As we found out yesterday, the Dolphins officially re-signed safety Yeremiah Bell to a 1 year deal worth $1.3 million. And like many others, I hope the two sides can reach a long-term deal. Bell might not be the fastest or the strongest safety out there, but he is simply just a playmaker who I'd be more than happy going to war with week in and week out.
So just how much of an impact did he have last year? It could just be coincidence or a combination of a lot of factors, but the Dolphins were 5-6 when Bell started. When Bell didn't start the first 5 weeks, the team was 1-4. Also, when Bell started, the Dolphins average points against dropped by one point and they forced about half of a turnover more per game. Of course, none of that can really directly be tied to Bell. So what I wanted to do was break out the Impact Plays Index (IPI) that I explain in this post from December to compare Bell to some of the top safeties around the league. For your information, the following statistics come from NFL.com, except for tackles for loss and blocked kicks, which come from ESPN.com. Also, when looking at the statistical breakdown, keep in mind that, though Bell played in 16 games, he only started 11 of them.
So what does thos show us? First of all, it shows how John Lynch should not have been a pro-bowler, but that's not the point. The point is that Yeremiah Bell is right up there with the top playmakers at safety. Now, his IPI figure is relatively low compared to the truely elite safeties. However, you need to take into consideration the # of games started as well as the fact that tackles are not a good indicator of playmaking ability. Why? There are too many varialbes involved. For instance, when you play on a team with Zach Thomas, Channing Crowder, and Jason Taylor, you are simply not going to have as many opportunities to make tackles because the guys in front of you are so good. Adrian Wilson, on the other hand, is by far the best defensive player on that team and is asked to do a lot more.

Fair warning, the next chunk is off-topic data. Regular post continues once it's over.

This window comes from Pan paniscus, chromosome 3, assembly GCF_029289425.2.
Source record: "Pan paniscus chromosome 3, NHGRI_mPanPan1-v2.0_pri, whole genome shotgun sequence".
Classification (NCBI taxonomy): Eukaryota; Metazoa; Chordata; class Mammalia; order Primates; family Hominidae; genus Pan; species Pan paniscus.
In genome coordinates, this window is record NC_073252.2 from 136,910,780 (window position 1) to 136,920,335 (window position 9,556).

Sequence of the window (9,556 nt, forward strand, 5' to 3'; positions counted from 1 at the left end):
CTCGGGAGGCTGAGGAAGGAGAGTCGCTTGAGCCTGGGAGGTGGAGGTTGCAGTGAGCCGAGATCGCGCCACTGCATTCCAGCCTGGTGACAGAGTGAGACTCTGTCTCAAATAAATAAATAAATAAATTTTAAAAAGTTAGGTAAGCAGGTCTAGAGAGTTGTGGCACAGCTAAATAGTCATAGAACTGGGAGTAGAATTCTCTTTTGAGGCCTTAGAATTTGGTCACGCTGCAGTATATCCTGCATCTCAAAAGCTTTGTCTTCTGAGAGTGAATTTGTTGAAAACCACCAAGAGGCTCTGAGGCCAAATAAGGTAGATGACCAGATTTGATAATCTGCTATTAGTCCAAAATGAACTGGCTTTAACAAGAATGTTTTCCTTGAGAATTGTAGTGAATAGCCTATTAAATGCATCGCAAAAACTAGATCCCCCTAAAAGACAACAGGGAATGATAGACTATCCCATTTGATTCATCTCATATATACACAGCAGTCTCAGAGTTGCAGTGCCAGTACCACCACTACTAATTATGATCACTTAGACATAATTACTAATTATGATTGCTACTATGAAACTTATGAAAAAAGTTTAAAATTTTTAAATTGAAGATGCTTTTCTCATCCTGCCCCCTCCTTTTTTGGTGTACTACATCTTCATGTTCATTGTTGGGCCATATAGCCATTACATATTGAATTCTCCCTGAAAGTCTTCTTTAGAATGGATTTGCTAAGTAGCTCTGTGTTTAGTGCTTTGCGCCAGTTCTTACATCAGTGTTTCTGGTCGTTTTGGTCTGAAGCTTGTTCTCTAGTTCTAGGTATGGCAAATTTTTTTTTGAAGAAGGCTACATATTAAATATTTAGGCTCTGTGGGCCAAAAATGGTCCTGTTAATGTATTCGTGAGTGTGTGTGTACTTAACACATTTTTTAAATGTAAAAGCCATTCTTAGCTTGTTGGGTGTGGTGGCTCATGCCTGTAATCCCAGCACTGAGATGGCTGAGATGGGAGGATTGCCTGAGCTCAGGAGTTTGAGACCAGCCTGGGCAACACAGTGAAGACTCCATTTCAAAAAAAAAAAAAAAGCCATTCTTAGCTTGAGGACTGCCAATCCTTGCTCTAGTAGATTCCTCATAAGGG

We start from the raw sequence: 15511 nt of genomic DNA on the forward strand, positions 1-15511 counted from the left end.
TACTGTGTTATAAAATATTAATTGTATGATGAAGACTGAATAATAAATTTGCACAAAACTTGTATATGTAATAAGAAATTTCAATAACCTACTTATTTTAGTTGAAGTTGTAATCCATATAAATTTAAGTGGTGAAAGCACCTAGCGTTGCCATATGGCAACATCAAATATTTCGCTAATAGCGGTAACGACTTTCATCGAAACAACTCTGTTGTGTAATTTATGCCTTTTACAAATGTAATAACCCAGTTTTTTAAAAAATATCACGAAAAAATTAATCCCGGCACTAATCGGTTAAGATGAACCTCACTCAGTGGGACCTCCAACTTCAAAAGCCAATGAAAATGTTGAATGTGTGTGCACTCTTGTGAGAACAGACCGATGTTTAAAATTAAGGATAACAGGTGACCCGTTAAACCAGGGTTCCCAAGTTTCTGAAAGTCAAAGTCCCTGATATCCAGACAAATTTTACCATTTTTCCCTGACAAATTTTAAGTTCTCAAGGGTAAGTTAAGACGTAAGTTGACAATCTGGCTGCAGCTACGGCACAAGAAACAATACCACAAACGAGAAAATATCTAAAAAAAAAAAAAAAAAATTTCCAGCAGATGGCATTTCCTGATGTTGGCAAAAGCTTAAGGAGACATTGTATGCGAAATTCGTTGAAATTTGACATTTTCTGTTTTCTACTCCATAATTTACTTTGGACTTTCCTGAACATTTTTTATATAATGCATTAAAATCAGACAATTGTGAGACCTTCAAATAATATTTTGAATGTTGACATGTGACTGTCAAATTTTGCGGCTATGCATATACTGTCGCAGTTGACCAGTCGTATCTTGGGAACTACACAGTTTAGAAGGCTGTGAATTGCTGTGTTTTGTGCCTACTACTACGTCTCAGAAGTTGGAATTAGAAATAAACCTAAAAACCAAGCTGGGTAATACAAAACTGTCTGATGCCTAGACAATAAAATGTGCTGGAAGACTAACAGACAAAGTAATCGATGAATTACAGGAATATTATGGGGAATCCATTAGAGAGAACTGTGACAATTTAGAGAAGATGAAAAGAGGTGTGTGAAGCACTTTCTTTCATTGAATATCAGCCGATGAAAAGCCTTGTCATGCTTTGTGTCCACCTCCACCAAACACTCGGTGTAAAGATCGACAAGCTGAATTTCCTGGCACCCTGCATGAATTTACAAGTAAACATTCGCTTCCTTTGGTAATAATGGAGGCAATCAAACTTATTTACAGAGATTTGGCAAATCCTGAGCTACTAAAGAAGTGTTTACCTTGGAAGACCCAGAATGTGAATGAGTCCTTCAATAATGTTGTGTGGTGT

Therefore, he is another way of looking at playmaking ability; by looking at the number of impact plays per game. This is done by using the same stats as above minus tackles and then dividing that number by games played, not games started. So again, Bell loses out a little because there were 5 games he did not start in. However, this is still a good way to see how much of an impact a player has on his team. Here's how that turned out:
Now he starts to look more impressive, numbers-wise. He's right up there with the nest safeties in the league in terms of creating impact plays. And that number would probably be a little higher if Nick Saban started him right out of camp, like many Dolphin fans thought he should.
It's interesting that he's right above Troy Polamalu in IP/g and just under Troy in IPI. I say that because some Dolphin fans were comparing Bell to Polamalu last season. The comparison is intriguing. Both are similar players in the way they each play their position and are in similar defensive schemes. Both are very good blitzers out of the secondary. There are two main differences, though. First of all, Bell doesn't have the same kind of speed that Polamalu has. Their acceleration seems close, as seen by watching either of the 2 blitz. But Bell lacks that next gear that Polamalu has when trying to make up ground. Also, Polamalu has a knack for picking off passes, and we are yet to see that from Bell. Hopefully, though, as he matures as a player, we'll see him pick off a few more passes.
Regardless of who he compares to, I am very excited to see what Bell can do this season as a full-time starter. He'll have more experience when the season rolls around and should be a lot more comfortable with Dom Capers and his schemes. Call me crazy, but I got a feeling Yeremiah is going to really break out this year!